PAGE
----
MARX, ALEXANDER (1878–1953), historian, bibliographer and librarian. Born in Elberfeld, Germany, Marx grew up in Koenigsberg (East Prussia). His studies were interrupted by a year in a Prussian artillery regiment where he excelled in horsemanship. Later he studied at the University of Berlin and at the *Rabbiner-Seminar (Berlin), marrying in 1905 Hannah the daughter of D.Z. *Hoffmann, rector of the Seminar. In Berlin, he was influenced by Moritz Steinschneider. In 1903 Marx accepted Solomon Schechter's invitation to teach history at the Jewish Theological Seminary of America and be its librarian.
His mastery of the materials of history and of languages became proverbial. He published articles in many languages and was at home in classical and Semitic languages. Marx contributed monographs and articles to journals on a wide variety of subjects, published two volumes of collected essays (Studies in Jewish History and Booklore (1944); Essays in Jewish Biography (1947)), and with Max L. *Margolis wrote A History of the Jewish people (1927, 19622). This pioneering work, stressing economic and social life, organization and legal status, offers the general reader a soundly researched, authoritative, and objective Jewish history in one volume. Marx amassed a private collection of 10,000 books. The jts library on his arrival in 1903 contained 5,000 volumes and 3 manuscripts. At his death it possessed 165,000 books and over 9,000 Hebrew, Samaritan, Aramaic, and Yiddish manuscripts, comprising the largest Judaica collection in the world. Marx's ability to determine a manuscript's age merely by looking at it was legendary. His annual reports of the library's growth, containing a detailed description of materials acquired, were eagerly awaited by bookmen and scholars.
In 1926 Marx was elected to the Medieval Academy of America; he served as president of the American Academy for Jewish Research (1931–33), president of the Alexander Kohut Memorial Foundation, vice president of the American Jewish Historical Society, and member of the publications committee of the Jewish Publication Society of America.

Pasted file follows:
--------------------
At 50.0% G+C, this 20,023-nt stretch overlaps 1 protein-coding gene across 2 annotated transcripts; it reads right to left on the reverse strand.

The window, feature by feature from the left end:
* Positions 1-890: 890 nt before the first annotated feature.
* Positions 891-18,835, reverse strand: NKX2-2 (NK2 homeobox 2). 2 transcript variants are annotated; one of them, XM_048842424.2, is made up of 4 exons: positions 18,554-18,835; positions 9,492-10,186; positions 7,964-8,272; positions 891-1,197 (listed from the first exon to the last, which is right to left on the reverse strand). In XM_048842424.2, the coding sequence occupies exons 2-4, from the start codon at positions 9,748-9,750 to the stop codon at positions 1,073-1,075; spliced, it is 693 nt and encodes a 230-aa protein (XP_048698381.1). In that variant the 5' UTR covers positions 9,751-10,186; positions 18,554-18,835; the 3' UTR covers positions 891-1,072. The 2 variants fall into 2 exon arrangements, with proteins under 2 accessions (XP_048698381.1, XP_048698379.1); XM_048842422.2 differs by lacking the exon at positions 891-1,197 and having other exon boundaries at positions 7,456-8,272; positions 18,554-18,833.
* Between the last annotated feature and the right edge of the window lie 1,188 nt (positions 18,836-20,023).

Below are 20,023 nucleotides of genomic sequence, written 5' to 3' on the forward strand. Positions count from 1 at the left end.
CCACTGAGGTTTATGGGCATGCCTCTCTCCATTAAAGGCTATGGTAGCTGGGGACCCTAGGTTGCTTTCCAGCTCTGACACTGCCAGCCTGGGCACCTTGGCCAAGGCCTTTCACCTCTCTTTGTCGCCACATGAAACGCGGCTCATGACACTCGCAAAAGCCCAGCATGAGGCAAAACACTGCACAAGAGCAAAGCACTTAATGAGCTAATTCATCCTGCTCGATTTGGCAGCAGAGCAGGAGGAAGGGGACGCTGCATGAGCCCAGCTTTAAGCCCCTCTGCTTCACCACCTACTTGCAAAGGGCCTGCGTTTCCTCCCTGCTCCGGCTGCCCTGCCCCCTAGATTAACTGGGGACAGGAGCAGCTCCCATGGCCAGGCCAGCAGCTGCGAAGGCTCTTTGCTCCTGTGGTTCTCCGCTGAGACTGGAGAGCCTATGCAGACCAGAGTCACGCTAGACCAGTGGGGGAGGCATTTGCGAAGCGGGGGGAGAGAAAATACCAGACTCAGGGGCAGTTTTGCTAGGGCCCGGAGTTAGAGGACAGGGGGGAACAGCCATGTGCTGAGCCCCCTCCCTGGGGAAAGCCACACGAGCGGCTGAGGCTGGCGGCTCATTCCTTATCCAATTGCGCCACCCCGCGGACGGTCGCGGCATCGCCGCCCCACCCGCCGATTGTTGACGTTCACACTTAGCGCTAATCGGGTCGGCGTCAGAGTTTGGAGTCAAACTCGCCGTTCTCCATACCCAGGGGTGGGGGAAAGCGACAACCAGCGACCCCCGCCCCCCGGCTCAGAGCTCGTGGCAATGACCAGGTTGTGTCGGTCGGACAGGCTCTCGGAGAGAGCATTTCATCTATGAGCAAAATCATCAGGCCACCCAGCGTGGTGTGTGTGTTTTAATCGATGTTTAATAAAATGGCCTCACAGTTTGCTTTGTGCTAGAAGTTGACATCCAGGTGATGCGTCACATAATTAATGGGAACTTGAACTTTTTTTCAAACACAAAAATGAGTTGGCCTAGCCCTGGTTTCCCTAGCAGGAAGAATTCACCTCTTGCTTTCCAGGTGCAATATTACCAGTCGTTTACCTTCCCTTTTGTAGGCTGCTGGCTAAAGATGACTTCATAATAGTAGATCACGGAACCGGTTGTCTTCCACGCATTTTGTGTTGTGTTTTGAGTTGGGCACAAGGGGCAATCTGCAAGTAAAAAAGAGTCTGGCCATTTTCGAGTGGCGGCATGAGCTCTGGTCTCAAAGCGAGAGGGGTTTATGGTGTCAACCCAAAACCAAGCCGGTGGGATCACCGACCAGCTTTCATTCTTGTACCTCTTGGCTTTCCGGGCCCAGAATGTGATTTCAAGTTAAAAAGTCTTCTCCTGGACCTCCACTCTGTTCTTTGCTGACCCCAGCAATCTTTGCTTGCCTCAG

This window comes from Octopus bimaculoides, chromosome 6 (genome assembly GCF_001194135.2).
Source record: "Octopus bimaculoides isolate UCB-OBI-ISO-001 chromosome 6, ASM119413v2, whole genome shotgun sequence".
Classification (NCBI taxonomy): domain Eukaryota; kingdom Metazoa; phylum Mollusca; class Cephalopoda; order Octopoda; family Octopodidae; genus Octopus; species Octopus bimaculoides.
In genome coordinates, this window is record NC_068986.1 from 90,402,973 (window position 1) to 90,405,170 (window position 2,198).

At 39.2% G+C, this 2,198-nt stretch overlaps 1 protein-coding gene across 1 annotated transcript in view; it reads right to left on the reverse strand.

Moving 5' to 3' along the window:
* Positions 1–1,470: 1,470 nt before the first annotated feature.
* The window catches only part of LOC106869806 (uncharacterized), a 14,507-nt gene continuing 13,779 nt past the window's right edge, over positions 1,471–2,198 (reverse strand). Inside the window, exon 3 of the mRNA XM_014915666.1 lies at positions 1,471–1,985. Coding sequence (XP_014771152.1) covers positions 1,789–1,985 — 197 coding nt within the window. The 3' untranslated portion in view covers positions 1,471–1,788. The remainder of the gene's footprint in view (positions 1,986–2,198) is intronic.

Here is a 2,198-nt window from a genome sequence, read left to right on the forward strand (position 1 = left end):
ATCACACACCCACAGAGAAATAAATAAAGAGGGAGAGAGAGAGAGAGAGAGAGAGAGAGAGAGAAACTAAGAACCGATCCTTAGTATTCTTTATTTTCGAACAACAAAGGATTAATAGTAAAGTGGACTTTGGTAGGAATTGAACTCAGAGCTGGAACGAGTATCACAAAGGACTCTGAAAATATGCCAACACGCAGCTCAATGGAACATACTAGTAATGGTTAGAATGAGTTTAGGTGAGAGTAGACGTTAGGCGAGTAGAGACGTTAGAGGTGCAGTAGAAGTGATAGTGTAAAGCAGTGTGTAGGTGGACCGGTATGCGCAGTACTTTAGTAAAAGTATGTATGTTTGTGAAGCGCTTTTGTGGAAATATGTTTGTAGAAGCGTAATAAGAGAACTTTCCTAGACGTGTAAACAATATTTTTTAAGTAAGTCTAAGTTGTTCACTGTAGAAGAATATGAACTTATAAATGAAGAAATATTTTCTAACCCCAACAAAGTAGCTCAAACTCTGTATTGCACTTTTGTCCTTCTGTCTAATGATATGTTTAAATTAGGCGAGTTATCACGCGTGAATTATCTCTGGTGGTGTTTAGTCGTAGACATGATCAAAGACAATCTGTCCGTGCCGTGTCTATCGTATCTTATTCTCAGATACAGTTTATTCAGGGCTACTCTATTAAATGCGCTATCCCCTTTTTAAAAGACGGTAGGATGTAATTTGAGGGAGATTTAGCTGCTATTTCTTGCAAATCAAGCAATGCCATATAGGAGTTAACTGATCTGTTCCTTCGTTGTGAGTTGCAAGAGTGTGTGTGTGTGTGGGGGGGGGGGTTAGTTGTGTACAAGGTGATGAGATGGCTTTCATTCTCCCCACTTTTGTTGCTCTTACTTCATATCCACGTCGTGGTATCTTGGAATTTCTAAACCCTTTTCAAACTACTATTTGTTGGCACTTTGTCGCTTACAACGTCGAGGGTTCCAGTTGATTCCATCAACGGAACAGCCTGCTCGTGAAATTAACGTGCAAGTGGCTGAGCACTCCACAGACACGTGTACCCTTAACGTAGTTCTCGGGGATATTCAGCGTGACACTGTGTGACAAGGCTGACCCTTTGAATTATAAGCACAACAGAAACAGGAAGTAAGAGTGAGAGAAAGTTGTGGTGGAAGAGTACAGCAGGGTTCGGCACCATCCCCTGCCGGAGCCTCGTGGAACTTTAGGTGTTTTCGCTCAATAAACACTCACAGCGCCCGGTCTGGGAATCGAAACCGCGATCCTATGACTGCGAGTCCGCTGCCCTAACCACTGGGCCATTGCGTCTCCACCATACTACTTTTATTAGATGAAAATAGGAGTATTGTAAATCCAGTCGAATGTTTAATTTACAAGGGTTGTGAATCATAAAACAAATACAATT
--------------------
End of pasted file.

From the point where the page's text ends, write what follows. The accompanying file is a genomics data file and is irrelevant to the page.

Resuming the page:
His sister, Esther, married S.Y. *Agnon.
His brother moses (1885–1973) was also a bibliographer and librarian. Best known for his contributions to the field of Hebrew incunabula and 16th-century Hebrew printing, he was a founder of the Soncino Gesellschaft and a Berlin publisher. He issued, inter alia, bibliophile editions of early works by his brother-in-law S.Y. Agnon, and co-edited with Aron Freimann in the 1920s the Thesaurus Typographiae Hebraicae Saeculi xv. In 1926 he went to the United States and joined the staff of the Hebrew Union College Library in Cincinnati. Retiring as head cataloger in 1963, he served briefly as curator of rare books and then settled in Israel. Much of Marx's research in early Jewish printing remained unpublished.
[Stanley F. Chyet]
Alexander Marx Jubilee Volume, 2 vols. (Eng. and Heb., 1950), 481–501, incl. bibl.; A.S. Halkin, in: ajyb, 56 (1955), 580–8; Festschrift fuer A. Freimann (1935), 91–96; Gershon Soncino's Wanderyears in Italy (1936), index; Sefer ha-Yovel li-Khevod A. Marx (1943), 1–10 (introd.).